# IB Physics Vocabulary

### 247 terms by amycompare

#### Study  only

Flashcards Flashcards

Scatter Scatter

Scatter Scatter

## Create a new folder

### absolute uncertainty

a direct statement of the confidence limits of a reading

### absolute zero

the extrapolated temperature at which the pressure and volume of an ideal gas are predicted to be zero; the temperature at which the molecules have no random kinetic energy.

### absorption spectra

When a continuous spectrum of light is shone through and element in gaseous form, specific frequencies are preferentially absorbed. the resulting spectrum (with some frequencies missing) is know as the element's ...

### acceleration

the rate of change of velocity in a particular direction; a vector quantity

### accuracy

the measured value is close to the true value; small systematic error

### activity

the rate of decay of a radioactive source; the number of nuclei tht decay per unit time

A _____ change is one that takes place without any energy transfer to or from the gas.

### albedo

Some of the radiation received by a planet is relected back into space. The _____ of a sruface is the fration of the power that is scattered (reflected) from the surface compared to total incident power received. It's a ratio and has no units.

### alpha particles

helium nuclei (two protons and two neutrons) emitted as a result of a decaying unstable nucleus.

### amplitude

the maximum displacement from the mean (during one oscillation)

### analogue

encodes the information using a range of possible values

### analyser

a polerizer used to dectect polarized light

### angular frequency

used in SHM; 2pi divided by the period

### angular velocity

when an object is undergoing uniform circular motion at constant speed, _____ is the rate of change of angle (as measured between the radius from the center of the circle to the object and one of the axis).

### antinodes

a point on a standing wave that has the maximum amplitude

### artificial (induced ) transmutation

can take place when a nucleus is bombarded by a nucleon, and alpha particle, or other small nucleus. The target nucleus first captures the incoming object and then an emission or decay takes place.

the number of atoms in 0.012 kg of carbon-12; one mole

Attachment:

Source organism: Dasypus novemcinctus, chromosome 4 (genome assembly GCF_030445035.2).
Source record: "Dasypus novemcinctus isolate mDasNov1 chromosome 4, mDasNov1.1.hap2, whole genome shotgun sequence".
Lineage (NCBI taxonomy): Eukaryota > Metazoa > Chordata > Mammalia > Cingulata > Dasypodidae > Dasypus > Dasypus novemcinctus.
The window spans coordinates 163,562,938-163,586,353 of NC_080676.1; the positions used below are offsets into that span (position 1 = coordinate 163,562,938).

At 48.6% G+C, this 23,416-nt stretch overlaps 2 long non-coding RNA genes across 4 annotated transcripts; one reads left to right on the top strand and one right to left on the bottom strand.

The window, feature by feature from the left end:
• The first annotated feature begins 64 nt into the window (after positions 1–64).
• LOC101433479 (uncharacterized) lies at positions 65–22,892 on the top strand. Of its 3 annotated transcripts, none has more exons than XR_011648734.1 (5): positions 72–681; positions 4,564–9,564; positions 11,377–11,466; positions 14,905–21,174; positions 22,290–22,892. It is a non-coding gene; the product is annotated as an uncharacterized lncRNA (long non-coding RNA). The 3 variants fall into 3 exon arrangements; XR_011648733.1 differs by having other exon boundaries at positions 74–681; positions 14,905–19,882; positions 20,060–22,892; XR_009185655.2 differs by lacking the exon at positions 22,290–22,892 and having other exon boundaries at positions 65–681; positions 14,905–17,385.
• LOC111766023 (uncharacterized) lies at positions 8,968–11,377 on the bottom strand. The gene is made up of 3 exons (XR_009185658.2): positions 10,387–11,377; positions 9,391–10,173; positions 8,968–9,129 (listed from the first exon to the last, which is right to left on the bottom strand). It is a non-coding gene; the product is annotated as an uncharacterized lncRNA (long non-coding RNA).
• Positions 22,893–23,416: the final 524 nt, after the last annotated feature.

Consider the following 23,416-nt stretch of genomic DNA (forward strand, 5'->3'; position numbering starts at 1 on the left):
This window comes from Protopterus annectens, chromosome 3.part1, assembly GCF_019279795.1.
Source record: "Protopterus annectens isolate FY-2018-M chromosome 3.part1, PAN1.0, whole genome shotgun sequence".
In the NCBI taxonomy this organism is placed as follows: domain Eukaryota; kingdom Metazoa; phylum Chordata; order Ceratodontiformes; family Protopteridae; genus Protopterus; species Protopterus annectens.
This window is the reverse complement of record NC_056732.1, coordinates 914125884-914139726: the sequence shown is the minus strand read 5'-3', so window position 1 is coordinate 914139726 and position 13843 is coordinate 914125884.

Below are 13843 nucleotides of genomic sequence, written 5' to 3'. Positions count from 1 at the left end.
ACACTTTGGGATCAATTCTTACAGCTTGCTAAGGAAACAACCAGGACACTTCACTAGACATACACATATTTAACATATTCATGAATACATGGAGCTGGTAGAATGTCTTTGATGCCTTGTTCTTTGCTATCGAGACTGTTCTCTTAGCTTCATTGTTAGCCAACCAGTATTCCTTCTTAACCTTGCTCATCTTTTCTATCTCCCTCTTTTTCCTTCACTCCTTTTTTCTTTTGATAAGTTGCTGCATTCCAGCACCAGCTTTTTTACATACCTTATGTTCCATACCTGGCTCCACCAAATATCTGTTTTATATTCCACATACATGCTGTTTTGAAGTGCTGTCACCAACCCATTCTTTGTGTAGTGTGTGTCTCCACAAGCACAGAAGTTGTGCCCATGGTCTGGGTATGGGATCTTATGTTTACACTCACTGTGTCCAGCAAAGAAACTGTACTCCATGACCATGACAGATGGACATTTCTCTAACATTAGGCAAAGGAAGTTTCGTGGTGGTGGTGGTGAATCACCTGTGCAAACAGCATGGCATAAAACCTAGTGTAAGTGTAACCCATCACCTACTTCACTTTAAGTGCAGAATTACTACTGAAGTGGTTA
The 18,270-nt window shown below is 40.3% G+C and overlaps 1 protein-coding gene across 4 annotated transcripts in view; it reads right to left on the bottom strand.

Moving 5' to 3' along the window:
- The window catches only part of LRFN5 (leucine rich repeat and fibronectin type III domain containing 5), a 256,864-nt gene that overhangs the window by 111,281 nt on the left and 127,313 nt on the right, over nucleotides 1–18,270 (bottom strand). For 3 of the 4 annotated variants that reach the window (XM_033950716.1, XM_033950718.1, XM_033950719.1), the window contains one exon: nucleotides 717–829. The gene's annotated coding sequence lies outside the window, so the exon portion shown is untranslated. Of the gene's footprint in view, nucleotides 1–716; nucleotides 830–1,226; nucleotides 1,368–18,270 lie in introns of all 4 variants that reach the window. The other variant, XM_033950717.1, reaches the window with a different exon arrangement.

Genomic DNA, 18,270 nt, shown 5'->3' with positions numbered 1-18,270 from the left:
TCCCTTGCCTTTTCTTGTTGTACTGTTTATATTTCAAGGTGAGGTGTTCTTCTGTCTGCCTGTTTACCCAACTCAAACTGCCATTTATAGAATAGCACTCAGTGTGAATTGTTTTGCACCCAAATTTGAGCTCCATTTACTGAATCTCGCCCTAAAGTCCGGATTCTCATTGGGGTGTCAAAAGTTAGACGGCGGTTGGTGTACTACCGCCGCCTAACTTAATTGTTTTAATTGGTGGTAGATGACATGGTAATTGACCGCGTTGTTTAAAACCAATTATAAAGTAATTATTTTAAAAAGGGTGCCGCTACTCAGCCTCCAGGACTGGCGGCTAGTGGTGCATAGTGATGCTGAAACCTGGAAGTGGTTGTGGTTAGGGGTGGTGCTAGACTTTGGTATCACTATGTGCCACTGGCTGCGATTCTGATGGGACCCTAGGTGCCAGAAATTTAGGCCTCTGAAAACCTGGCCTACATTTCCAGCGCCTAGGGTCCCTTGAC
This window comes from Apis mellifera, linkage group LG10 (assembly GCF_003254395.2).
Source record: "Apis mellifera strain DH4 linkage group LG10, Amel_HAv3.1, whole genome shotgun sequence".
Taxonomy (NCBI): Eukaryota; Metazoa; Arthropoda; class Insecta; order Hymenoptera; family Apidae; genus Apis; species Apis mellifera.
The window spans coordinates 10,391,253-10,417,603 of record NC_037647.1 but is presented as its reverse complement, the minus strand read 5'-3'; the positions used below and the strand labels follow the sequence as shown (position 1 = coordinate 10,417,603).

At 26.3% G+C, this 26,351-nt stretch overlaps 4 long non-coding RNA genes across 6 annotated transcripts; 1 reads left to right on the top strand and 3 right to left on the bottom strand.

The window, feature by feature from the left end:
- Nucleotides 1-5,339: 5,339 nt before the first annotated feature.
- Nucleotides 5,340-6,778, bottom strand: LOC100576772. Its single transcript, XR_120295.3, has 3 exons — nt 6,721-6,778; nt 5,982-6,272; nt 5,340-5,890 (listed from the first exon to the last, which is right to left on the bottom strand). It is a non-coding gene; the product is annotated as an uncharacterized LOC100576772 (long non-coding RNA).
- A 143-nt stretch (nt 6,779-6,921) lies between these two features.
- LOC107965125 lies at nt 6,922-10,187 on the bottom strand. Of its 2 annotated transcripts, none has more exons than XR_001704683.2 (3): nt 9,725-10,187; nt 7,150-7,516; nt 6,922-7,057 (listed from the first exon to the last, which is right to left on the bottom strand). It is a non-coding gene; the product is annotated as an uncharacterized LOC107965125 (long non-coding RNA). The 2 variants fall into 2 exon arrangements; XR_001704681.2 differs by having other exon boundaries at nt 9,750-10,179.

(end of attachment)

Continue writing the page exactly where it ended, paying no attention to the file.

### average (speed, velocity, acceleration)

the steady (constant) value that would have given the same result

### Bainbridge mass spectrometer

_____ allows the isotopic content of a sample to be measured. ions of the same velocity but different mass will follow different circular pathts when moving in a constant perpendicular magnetic field.

### beta - decay

the emission of a fast-moving electron when a neutron decays into a proton, beta particle (negative), and an anitneutrino

### beta + decay

the emission of a fast-moving positive electron (positron) when a proton decays into a neutron, a beta (positive) particle, and a neutrino

### beta particles

fast moving electrons or positrons that have been emitted as a result of a decaying unstable nucleus

### binary numbers

numbers to the base of 2; the only possible digits are 1 or 0

### binding energy

the amount of energy that is released when a nucleus is assmebled form its component nucleons. It's also the amount of energy that needs to be added in order to separated in nucleus into its individual nuleons.

### binding energy per nucleon

the total binding energy for a particular nucleus divided by the number of nucleons contained in the nucleus; _____ represents a nucleus that is more energetically stable.

### bit

a single binary digit, which will be either 1 or 0

At a given temperature, different surfaces will radiate different amounts of EM radiation. The maximum theoretical amount that can be emitted from any surface is known as _____.

### boiling

the process by which molecules of a liquid spontaneous change from the liquid phase into the gas phase throughout the body of the liquid

### Brewster's law

At one particular angle of incidence, EM will be completely polarized

### Capacitance

the charge divided by the potential difference

### carbon dioxide storage and capture

Carbon dioxide is emitetd by fossil fuel power stations. A traditional power station just releases it into the environment, potentially increasing the enhanced greenhouse effect. _____ is the general term for preventing its release into the environment.

### types of charge

positive and negative

### charge-coupled devices (CCDs)

used for image capture across a large range of the EM spectum; examples are digital cameras, video cameras, telescopes, and medical X-ray imaging

### charged particle scattering experiments

on the atomic scale, charged particles can be scattered by nuclei as a result of the Coulumb repulsion between the charge particle and the nucleus. Energy conservation can be used to determine the closest approach distances and thus estimate the upper limit for the size of a nucleus.

### coefficient of volume expansion

the fractional change in volume per degree change in temperature; units are 1/K

### combined heating and power systems (CHP)

improve the overall efficiency of electricity generation by utilizing the thermal energy generated to, for example, supply hot water for local domestic supply

### components of vecotrs

When a vector is resolved into different direcions, the results are called _____.

### compressions

the points on a longitudinal wave where all the particles are 'bunched together' (high pressure)

### conductors

a material that allows the flow of charge through it

### law of conservation of charge

the total charge of an isolated system of interacting particles always remains the same

### law of conservation of linear momentum